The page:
Though Papa says while you can never forget sin, because of Jesus, she says "there is now no law demanding that I bring your sins back to mine.  They are gone when it comes to you and me.  Forgiveness is an incredible power, a power you share with us (God, Jesus and Sarayu).  Forgiveness is first for you the forgiver to release you from something that will eat you alive, that will destroy your joy and your ability to love fully and openly.  I want to help you to take on that nature that finds more power in love and forgiveness than in hate".

Wow.  How Mack learns to do that, and to apply that to all the people in his life, I'll leave to the book.  Suffice it to say, it is transformative in ways that are incredibly powerful.

Now, I have to ask:  does God require us to forgive all people of all wrongs?

Well, remember again what Papa says:  "I don't do humiliation or guilt or shame".

So I think it would be wrong to place any such absolutes on what we have to do.  And right now, I can't imagine anyone who has lost their life savings, has to sell their home because of some huckster in a fancy suit with complex investment schemes, that they would be apt to forgive that person any time soon, if ever.

It is not our place to say who must forgive who.  It is only our place to decide when we need to forgive others as God has forgiven us.

This story of Mack may be fiction, but his struggle with these issues are our struggles.  And so I think we have something to learn from them.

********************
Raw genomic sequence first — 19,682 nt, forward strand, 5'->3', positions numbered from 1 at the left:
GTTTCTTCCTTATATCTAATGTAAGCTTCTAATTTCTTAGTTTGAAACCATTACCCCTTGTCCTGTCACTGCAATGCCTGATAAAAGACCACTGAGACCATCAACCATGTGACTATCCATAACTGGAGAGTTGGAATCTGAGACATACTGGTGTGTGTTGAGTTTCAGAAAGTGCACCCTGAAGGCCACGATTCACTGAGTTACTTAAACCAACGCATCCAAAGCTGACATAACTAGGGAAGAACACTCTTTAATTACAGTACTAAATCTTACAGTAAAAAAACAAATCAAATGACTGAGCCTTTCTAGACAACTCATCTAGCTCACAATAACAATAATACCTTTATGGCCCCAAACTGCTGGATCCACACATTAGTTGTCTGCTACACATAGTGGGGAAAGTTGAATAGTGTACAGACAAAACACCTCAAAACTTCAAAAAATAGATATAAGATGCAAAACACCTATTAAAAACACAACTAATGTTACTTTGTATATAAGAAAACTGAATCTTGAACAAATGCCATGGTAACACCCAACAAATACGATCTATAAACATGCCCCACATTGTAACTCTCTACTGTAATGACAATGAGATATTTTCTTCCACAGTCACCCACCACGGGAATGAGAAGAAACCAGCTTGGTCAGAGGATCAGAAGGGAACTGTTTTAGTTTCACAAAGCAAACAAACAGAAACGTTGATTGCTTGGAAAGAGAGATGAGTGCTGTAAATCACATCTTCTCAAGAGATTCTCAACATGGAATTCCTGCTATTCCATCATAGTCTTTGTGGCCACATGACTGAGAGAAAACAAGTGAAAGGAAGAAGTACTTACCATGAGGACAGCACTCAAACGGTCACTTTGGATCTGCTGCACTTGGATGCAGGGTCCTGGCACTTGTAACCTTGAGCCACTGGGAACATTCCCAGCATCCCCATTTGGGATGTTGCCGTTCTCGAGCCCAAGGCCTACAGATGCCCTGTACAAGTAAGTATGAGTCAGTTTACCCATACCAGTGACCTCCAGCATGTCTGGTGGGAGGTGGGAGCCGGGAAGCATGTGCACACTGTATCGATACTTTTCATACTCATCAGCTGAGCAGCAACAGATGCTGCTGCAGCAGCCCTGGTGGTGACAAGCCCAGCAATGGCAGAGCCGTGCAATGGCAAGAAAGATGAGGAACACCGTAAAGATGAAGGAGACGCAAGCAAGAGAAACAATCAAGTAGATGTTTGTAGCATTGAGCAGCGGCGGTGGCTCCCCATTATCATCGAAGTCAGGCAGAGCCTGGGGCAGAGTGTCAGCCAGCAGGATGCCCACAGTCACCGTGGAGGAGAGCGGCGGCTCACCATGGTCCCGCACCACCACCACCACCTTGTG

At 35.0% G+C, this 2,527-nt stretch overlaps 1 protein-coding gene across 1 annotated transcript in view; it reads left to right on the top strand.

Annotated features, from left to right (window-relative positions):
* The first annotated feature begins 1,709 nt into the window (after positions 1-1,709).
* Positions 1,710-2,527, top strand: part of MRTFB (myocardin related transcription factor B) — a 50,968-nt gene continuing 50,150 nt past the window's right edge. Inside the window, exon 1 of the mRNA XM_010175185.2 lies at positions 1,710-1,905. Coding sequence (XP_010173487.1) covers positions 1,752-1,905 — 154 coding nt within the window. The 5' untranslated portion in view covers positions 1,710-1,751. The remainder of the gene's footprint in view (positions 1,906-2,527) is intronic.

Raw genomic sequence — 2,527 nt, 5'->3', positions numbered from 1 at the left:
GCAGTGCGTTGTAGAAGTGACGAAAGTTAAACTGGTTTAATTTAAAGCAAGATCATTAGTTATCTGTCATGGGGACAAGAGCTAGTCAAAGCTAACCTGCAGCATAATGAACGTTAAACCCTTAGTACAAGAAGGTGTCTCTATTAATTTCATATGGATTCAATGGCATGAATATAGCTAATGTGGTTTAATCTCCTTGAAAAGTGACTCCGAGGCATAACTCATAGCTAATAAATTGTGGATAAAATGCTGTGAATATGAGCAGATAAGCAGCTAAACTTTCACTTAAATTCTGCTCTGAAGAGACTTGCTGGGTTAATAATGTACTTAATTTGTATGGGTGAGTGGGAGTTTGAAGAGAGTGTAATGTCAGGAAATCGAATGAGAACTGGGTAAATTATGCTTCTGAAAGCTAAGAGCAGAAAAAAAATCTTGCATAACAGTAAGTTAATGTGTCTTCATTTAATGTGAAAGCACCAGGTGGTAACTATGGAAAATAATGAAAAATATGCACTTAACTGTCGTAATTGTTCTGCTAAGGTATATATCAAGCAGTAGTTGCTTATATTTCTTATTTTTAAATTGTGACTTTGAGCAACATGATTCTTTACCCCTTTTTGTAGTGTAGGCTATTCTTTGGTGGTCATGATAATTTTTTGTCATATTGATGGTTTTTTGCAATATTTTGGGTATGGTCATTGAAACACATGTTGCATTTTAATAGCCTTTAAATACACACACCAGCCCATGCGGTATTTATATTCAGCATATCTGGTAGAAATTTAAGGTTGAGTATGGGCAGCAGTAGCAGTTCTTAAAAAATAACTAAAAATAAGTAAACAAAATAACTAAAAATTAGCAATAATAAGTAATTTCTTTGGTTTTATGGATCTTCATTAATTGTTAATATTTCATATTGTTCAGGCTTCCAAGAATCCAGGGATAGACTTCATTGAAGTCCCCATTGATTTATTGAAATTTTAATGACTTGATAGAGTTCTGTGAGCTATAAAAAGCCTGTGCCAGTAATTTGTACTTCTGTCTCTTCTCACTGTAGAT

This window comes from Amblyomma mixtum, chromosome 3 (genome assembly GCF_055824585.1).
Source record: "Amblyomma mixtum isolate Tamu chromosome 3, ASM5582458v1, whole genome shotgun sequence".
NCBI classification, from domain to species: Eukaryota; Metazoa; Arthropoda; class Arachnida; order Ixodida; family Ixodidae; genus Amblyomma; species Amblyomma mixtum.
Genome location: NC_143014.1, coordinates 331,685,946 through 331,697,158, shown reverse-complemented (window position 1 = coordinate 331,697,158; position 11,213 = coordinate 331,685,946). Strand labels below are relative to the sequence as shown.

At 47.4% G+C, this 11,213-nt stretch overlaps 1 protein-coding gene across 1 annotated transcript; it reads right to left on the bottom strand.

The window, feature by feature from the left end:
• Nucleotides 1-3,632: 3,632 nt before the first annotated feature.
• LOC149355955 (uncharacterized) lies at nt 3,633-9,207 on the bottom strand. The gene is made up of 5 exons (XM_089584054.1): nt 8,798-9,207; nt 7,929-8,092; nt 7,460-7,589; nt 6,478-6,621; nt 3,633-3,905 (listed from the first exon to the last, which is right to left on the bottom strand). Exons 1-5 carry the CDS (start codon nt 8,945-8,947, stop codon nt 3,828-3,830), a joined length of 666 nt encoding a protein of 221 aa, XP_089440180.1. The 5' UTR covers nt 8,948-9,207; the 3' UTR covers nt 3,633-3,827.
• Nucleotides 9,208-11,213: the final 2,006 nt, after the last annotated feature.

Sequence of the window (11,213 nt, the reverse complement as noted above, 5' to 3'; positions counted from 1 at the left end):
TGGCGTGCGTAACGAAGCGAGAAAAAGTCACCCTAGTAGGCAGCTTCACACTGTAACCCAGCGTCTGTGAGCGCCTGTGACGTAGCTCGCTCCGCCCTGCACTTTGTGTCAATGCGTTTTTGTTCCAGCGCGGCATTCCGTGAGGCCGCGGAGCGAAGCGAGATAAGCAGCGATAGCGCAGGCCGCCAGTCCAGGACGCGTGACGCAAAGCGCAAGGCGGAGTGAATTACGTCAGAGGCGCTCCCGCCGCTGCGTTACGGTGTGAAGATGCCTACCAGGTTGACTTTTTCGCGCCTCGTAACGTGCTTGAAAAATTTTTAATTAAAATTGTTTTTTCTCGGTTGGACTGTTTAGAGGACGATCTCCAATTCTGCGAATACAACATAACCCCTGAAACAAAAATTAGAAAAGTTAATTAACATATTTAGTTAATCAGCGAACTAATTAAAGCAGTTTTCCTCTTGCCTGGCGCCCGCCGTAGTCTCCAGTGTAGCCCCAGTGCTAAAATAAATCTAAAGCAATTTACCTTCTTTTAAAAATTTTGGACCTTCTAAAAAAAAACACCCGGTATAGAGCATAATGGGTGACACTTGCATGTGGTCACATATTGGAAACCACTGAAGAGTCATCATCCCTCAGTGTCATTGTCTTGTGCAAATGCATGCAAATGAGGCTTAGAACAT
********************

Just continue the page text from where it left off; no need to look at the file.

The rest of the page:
At some point, everyone who has gone up the mountain must come down.  So did Jesus, and the disciples, that's what the transition from Epiphany to Lent is all about -- coming down from the mountain into the real world.  And so too does Mack.  Though he is given the option of remaining there in the mountains with Papa, Jesus, and Sarayu, he wisely chooses to return.  What happens next is another surprise I'll leave to the book.  I will note this testimony from his friend Willy, who is the teller of the tale:

"Mack, well, he's a human being that continues through a process of change like the rest of us.  And he welcomes it, while I tend to resist it.  I have noticed that he loves larger than most, and is quick to forgive and even quicker to ask for forgiveness.  The transformations in him have caused quite a ripple through his community of relationships.  And not all of them easy.  But I have to tell you that I've never been around another adult who lives life with such simplicity and joy".

Such a transformation is possible, for all of us, with God.